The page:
The leap year effect
I don't have any firm numbers, but I suspect most S&P 500 companies don't adjust quarterly earnings for the effect of the leap year day, February 29. This year, we had an extra "free" day in February, which can boost the numbers for the month by roughly 3% on the raw top-line numbers. For a company with stagnant sales, this can be a massive boost, albeit a temporary one. For the quarter, the positive sales effect will probably be closer to 1% or a bit more, nothing spectacular but still providing some support to the all-important, top-line growth which many companies have struggled with during this cycle.
The bottom-line effect can be even stronger due to some fixed costs (such as interest rates, rents, and much more) being the same, whether it is a leap year or not. I estimate the boost to the bottom line could reach as much as 2%. So if a company was expecting a positive 3% Y/Y EPS growth, the actual number would come at 5% this time, merely due to the leap year effect.
So the leap year factor will provide a tailwind, although shrewd investors will realize this is a one-off gain. Moreover, the effect will actually revert in a year from now because the comparison base will be relatively higher, potentially setting up for a negative surprise in Q1 2017, and for the entire 2017 vs. 2016.
This is an election year, and also the end of the 8-year election cycle
Almost every administration tries to boost the economy before the elections but there is also greater policy uncertainty. Markets, on average, tend to slightly fall or remain flat (and volatile) in the 8th year of the election cycle. We've seen lower oil prices - we may now be seeing a weaker U.S. dollar again and continued coordinated central bank easing (in terms of poker terminology, the ECB seemed to have been on the big blind in March, lowering rates and expanding the asset purchases). We are also likely to see increased government spending in order to make to economic indicators look as good as possible. This could support the stock market.
And, we have not even mentioned the tailwind provided by the corporations themselves through continued buybacks. Once their respective pre-earnings blackout period ends, they will be automatic buyers again.
The main risk: Forward EPS vs. stock prices
You can clearly see on the chart below, how the stock market has gotten ahead of itself, in terms of following the forward EPS line, similar to what happened in 2006 and 2007.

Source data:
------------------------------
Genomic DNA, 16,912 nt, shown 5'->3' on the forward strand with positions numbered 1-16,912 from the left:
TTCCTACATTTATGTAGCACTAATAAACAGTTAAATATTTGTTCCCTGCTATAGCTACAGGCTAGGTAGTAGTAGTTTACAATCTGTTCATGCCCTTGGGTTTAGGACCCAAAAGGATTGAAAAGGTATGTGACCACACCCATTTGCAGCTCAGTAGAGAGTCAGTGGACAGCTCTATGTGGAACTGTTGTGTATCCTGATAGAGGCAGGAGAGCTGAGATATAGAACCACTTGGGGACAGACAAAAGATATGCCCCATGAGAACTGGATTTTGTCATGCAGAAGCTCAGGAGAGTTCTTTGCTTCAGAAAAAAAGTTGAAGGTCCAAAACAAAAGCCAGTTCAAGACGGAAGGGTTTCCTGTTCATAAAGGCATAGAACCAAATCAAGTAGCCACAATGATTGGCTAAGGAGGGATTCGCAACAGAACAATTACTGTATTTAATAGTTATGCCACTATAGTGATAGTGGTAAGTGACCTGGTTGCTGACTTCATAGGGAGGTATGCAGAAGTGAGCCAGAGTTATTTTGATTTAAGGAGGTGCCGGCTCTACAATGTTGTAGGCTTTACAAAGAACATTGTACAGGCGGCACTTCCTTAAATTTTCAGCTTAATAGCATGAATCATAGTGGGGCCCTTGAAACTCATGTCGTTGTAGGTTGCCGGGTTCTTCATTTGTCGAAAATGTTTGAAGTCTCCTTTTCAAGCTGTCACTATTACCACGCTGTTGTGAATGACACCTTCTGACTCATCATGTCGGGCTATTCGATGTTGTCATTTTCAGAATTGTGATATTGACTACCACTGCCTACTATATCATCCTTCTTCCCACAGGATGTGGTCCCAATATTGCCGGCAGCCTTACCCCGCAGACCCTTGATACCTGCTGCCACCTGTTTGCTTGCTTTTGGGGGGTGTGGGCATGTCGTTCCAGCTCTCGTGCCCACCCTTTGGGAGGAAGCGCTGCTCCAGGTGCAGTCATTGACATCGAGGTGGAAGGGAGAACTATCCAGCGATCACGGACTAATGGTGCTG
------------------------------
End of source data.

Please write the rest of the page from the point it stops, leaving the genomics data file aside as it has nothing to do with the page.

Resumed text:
Yes, it is about the FED's end to QE and their first rate hike. But in the long run, stock prices are always driven by the forward EPS expectations and there is clearly a gap at the moment. Until this gap resolves (forward EPS rises or the index falls), the market is bound to be more volatile than we were used to when the index was below the forward EPS line.
There are at least three scenarios. First, the forward P/E can start rising and catch up with the stock prices, in which case the market can keep rising even if its P/E multiple remains at the current elevated level.
Second, the forward P/E may stagnate but the market can remain at the current level in a wait-and-see mode at the current P/E/ multiple, or the multiple can even expand if central banks induce more easing.
Third, the forward EPS falls or remains sluggish and the markets grow impatient and sell off to the 1,750-1,800 region, where the forward EPS"support" line rests.
So if my assumptions, for the current (and the next) quarter about positive earnings surprise, prove to be incorrect, we could see lots of volatility to the downside.
I hope we have a pullback between now and the true beginning of the Q1 earnings season reporting, because I believe any such pullback would offer an excellent opportunity to load up in the stocks from the"safe" and dollar-sensitive segment of the markets, as I defined in the article, mostly found in the Dow Jones Industrial Average and S&P 500 indexes. I believe Q1 earnings of many of these stocks will surprise to the upside and so will their stock prices, at least in the short term.
Because it is a big 8-year election year, because central banks continue easing and talk about more easing measures for the future if needed, because the year-over-year comparison will be so low, because the oil has stabilized and because the U.S. dollar is easing at the same time - I believe the shock for market participants this spring and summer will not be a downside but an upside breakout. This will be the case at least for the safer part of the market, the blue chips and net cash positive stocks with positive FCF.
I simply cannot imagine how this portion of the market, that trades more like corporate bonds and not stocks, could fall significantly given that more and more central banks are adding corporate bonds (how long before they start adding the stocks? BOJ already buys stock indexes). This naturally has to support prices of these stocks. On the other hand, the leveraged, indebted, loss-making, risky portion of the markets may see overall demand for them waning further.
My longer-term outlook for the overall market remains more cautious.
Disclosure: I/we have no positions in any stocks mentioned, and no plans to initiate any positions within the next 72 hours.
I wrote this article myself, and it expresses my own opinions. I am not receiving compensation for it (other than from Seeking Alpha). I have no business relationship with any company whose stock is mentioned in this article.